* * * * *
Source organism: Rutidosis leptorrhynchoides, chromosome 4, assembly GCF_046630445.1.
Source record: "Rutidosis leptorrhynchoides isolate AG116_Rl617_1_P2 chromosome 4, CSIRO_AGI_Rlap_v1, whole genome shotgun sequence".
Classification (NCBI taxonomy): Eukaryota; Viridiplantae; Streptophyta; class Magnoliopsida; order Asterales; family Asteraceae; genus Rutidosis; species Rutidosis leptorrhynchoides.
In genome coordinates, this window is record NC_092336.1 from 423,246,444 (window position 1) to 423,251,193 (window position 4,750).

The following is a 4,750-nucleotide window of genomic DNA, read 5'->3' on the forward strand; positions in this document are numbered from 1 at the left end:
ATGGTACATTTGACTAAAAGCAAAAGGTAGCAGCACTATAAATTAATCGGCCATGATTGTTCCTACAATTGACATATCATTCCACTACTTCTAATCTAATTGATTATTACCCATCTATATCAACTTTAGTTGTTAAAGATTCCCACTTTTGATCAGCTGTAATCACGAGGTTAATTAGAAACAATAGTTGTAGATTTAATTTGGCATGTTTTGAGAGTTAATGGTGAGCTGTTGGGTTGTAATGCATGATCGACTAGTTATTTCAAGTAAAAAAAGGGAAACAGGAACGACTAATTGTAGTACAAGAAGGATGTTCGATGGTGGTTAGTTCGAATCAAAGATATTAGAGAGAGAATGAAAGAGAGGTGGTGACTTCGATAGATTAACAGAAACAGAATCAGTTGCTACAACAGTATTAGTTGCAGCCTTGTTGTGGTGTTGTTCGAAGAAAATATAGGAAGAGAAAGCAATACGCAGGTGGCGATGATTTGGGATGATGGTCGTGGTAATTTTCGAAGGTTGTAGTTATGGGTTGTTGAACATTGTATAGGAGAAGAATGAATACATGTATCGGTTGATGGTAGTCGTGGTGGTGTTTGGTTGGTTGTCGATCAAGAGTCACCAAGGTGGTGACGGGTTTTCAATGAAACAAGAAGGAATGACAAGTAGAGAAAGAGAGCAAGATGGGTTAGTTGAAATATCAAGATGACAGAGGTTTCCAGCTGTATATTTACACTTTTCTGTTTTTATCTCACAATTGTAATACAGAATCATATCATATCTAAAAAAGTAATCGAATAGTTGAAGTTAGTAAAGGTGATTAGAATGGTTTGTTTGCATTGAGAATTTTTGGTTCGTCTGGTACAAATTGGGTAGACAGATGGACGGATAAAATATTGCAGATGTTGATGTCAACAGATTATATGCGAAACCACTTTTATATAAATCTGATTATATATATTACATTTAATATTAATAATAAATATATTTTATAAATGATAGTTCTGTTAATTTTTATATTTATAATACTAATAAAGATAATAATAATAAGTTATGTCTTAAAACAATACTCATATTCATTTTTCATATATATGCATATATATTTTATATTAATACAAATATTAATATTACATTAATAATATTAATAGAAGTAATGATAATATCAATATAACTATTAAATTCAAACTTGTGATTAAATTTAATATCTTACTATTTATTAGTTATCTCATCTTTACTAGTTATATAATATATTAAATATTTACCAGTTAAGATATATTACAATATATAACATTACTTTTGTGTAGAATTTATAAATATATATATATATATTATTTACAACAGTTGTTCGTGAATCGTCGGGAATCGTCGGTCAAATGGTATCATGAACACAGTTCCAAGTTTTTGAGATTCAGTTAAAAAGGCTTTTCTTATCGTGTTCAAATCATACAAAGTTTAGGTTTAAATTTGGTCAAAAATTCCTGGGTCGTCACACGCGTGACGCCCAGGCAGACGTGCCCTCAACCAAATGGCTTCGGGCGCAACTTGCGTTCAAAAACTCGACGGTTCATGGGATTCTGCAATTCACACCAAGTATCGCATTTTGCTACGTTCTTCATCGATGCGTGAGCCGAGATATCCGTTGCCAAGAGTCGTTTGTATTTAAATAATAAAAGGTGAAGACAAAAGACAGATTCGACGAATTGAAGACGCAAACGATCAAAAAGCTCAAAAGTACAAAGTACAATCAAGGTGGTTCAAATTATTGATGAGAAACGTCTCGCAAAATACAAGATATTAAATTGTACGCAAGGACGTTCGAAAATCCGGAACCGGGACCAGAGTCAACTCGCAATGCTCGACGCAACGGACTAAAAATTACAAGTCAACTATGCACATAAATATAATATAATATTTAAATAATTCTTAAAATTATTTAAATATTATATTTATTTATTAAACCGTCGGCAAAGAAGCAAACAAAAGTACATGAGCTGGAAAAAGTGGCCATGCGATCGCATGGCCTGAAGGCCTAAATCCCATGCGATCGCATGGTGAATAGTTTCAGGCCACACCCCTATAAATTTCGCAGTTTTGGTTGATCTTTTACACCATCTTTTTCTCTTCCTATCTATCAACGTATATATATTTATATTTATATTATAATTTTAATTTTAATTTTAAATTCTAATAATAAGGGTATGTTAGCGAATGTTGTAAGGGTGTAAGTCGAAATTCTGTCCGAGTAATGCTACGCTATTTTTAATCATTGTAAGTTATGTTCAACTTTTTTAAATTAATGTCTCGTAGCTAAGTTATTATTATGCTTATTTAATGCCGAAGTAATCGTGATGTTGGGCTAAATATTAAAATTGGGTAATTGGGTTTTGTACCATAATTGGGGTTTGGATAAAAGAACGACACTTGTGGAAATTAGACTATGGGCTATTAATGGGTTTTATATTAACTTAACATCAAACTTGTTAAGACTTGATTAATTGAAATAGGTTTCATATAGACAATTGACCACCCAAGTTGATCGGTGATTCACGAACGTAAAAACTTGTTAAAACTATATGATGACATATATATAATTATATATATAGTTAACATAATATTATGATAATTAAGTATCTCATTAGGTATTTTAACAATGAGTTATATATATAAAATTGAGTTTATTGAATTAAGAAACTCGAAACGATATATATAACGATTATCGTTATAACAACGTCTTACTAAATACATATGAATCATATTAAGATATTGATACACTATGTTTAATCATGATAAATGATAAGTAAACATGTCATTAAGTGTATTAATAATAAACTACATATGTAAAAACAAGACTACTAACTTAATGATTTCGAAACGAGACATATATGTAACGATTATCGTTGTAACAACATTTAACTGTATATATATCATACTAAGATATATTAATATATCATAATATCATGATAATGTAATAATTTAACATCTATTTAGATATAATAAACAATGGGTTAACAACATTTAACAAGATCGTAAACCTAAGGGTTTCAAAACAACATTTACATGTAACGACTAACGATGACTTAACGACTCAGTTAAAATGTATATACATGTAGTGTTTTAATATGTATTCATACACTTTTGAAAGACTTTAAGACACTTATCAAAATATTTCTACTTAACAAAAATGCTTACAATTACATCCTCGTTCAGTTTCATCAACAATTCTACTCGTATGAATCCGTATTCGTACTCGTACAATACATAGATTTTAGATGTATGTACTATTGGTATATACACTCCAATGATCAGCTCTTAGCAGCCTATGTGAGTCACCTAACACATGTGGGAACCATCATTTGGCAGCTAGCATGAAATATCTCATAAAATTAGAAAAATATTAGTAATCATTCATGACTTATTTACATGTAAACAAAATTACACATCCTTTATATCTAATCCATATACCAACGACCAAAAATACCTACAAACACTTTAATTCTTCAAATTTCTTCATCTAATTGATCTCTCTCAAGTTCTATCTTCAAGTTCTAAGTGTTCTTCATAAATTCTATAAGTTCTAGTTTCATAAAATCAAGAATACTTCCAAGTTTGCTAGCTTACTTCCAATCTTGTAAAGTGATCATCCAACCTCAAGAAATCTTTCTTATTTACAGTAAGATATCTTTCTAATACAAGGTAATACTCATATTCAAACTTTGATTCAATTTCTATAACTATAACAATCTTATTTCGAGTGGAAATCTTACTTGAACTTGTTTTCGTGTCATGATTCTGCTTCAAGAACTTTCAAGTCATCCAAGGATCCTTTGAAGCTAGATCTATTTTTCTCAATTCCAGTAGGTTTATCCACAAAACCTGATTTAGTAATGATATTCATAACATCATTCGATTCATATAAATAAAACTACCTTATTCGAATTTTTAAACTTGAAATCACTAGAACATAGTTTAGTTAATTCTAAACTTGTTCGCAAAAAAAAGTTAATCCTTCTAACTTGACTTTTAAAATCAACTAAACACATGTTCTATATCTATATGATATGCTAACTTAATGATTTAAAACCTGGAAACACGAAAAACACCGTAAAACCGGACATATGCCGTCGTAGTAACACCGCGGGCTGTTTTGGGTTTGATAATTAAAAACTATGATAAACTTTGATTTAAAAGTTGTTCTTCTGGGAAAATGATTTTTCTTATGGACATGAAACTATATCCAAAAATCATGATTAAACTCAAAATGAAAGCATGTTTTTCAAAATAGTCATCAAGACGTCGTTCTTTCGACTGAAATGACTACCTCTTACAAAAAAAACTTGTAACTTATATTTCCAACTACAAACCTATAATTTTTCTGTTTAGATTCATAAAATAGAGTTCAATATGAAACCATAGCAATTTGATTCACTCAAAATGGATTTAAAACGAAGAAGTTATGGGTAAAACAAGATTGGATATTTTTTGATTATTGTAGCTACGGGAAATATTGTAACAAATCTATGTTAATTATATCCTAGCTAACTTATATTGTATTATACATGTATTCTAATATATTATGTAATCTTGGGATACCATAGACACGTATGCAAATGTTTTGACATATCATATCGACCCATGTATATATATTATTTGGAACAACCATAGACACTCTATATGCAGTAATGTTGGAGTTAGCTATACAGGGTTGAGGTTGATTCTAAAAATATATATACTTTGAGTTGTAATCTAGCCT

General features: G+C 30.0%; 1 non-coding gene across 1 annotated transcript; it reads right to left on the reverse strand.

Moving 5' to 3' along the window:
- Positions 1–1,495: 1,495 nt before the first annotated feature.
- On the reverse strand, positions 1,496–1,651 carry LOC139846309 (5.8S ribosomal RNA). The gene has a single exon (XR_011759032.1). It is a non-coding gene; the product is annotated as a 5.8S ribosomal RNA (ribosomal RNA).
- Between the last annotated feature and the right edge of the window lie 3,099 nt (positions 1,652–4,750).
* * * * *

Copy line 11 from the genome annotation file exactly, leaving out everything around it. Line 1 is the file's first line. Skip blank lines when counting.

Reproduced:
- Between the last annotated feature and the right edge of the window lie 3,099 nt (positions 1,652–4,750).